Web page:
Great Meadow, Fort Mason, San Francisco
SAN FRANCISCO BLUES FESTIVAL (www.sfblues.com, (415) 979-5588 The oldest surviving blues festival in the world, presented every year since 1973, featuring national and Bay Area acts. The fest is large and it isn't free or privately funded, so in order to sell tickets, some mainstream blues or blues-based acts are booked, but it's one of the better festivals of this kind. (Too often, committees who book other blues festivals end up with a "lowest common denominator" roster loaded with rock bands or big names from other fields with not much of a blues connection.) Many great national and Bay Area bluesmen and women have appeared here, and there is a free kickoff concert the day before the festival.
Oct. 6-8, 2005
KING BISCUIT BLUES FESTIVAL (www.kingbiscuitfest.org, 870-338-8798): A favorite event of the blues festival crowd, King Biscuit offers multiple stages and always books talent worth seeing. Like the Sunflower festival across the river in Clarksdale, it draws a mix of fans who travel from afar to "the Biscuit" every year and a large local black audience. The free festivities are in downtown Helena, where the King Biscuit phenomenon began as a radio show in 1941 - still broadcast today on KFFA radio (1360 AM), hosted by Sonny Payne at the Delta Cultural Center.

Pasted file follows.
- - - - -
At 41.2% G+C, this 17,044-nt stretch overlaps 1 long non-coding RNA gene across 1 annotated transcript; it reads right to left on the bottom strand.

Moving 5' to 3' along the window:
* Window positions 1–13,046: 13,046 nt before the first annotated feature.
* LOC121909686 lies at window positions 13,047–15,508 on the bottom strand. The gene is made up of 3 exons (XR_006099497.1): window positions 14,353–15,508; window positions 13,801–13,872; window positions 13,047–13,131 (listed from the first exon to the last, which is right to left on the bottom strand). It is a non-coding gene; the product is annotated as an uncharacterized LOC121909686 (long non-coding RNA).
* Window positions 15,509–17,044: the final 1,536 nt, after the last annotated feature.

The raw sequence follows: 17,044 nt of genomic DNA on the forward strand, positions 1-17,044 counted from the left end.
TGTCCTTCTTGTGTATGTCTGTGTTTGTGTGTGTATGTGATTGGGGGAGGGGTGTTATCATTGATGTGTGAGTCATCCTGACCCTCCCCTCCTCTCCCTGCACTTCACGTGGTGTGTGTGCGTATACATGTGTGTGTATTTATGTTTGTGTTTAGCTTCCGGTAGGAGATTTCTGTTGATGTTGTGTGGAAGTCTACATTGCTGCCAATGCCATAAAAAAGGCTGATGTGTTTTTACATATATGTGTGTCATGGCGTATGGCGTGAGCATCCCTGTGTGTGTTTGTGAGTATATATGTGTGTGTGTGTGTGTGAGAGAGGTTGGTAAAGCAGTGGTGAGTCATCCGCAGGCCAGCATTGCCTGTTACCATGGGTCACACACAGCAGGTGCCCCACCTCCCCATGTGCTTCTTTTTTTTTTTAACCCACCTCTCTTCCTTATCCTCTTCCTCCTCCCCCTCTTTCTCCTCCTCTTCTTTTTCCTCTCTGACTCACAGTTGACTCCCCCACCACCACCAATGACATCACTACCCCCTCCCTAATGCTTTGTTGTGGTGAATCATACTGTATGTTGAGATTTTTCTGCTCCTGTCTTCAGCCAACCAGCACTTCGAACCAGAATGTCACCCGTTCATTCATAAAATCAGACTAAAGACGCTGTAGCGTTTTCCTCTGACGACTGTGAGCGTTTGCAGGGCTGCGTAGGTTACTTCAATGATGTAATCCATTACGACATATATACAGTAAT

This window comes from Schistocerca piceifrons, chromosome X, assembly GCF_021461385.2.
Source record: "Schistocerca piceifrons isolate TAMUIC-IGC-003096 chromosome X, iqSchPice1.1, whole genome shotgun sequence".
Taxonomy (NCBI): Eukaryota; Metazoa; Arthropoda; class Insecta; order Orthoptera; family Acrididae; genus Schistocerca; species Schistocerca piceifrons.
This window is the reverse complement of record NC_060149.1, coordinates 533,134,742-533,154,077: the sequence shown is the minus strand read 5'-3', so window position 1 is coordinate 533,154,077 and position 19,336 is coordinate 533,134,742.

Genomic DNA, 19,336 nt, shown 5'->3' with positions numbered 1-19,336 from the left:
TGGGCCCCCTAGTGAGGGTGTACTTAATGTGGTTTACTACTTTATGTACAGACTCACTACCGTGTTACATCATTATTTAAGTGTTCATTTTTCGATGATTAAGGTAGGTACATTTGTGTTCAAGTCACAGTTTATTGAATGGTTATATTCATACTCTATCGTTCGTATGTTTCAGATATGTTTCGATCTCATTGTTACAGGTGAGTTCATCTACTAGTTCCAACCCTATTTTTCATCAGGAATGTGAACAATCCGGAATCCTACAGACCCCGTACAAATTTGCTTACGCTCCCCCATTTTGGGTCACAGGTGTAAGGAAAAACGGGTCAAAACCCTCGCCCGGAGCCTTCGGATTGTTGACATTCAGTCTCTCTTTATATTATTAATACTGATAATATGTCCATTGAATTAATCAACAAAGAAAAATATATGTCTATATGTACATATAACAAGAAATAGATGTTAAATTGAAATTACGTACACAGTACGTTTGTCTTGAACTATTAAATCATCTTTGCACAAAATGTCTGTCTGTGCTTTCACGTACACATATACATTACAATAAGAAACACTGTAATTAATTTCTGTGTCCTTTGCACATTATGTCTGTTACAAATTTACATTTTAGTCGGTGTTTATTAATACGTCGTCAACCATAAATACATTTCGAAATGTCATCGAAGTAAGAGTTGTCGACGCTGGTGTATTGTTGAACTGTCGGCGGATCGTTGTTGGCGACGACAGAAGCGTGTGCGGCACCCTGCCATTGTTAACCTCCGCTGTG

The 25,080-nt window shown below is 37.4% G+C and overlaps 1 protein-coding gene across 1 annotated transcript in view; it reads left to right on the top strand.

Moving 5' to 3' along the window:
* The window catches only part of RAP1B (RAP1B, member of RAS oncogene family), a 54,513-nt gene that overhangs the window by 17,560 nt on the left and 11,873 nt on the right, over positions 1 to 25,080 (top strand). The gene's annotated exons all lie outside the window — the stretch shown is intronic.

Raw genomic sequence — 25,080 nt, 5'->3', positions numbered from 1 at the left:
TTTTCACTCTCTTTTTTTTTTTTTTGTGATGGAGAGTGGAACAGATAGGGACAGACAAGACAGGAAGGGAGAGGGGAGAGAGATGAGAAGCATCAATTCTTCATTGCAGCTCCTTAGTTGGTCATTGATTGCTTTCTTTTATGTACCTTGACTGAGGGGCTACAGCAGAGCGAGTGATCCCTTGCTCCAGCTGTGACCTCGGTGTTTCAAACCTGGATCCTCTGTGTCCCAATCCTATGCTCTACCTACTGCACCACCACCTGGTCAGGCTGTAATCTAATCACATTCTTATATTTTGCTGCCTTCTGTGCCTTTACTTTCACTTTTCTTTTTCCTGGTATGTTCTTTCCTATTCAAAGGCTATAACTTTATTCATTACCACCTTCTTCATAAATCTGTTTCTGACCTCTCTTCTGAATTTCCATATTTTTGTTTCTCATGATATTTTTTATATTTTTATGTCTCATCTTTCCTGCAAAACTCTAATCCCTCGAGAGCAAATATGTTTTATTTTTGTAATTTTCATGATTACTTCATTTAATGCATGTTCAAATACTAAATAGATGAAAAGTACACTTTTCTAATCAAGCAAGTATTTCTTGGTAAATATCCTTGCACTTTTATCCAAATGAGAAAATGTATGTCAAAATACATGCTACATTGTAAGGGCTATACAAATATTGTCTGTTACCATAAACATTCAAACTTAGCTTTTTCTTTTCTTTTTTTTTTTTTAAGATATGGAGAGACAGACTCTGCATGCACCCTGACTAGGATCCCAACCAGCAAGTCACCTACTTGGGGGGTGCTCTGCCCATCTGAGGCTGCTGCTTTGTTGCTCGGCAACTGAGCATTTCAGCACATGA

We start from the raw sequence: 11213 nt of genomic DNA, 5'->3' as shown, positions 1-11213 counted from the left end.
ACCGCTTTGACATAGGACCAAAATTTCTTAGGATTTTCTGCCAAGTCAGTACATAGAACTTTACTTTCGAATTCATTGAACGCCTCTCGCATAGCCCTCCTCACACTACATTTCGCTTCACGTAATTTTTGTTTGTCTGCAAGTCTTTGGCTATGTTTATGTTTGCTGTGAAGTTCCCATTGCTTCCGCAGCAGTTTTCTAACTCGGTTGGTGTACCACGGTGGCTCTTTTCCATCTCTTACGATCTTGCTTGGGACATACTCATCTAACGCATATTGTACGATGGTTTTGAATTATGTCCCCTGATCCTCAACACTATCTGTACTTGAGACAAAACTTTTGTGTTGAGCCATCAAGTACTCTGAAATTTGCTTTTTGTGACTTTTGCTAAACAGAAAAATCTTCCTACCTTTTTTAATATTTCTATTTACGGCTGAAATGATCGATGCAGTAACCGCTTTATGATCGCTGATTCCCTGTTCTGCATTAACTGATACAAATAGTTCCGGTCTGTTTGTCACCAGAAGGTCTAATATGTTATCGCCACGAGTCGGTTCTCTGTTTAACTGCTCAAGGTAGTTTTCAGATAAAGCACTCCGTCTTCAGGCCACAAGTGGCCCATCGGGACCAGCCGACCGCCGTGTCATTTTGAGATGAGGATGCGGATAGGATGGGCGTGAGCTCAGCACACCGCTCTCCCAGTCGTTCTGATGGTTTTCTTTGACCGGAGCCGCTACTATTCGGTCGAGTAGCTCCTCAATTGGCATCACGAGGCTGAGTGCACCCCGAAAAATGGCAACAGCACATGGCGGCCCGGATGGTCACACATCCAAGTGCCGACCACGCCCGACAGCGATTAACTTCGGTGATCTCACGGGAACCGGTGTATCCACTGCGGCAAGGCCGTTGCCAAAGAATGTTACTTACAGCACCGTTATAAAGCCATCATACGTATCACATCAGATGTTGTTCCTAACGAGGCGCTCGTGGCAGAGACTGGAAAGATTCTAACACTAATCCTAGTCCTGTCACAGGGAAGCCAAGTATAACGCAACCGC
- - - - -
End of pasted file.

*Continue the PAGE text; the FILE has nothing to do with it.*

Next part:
Oct. 14-15, 2005
Blue Heaven Studios, Salina, Kansas
BLUES MASTERS AT THE CROSSROADS (www.blueheavenstudios.com, 800-716-3553, 785-825-8609) This intimate festival, in the converted First Christian Church, 201 South 8th Street, in Salina, gives Blue Heaven Studios owner Chad Kassem a chance to bring little-known blues acts from the bayous, backwoods, and big city ghettos of America to the middle of Kansas. Artists are typically overwhelmed by the warm reception they receive. The atmosphere is more like what might be expected from a respectful European or Japanese audience.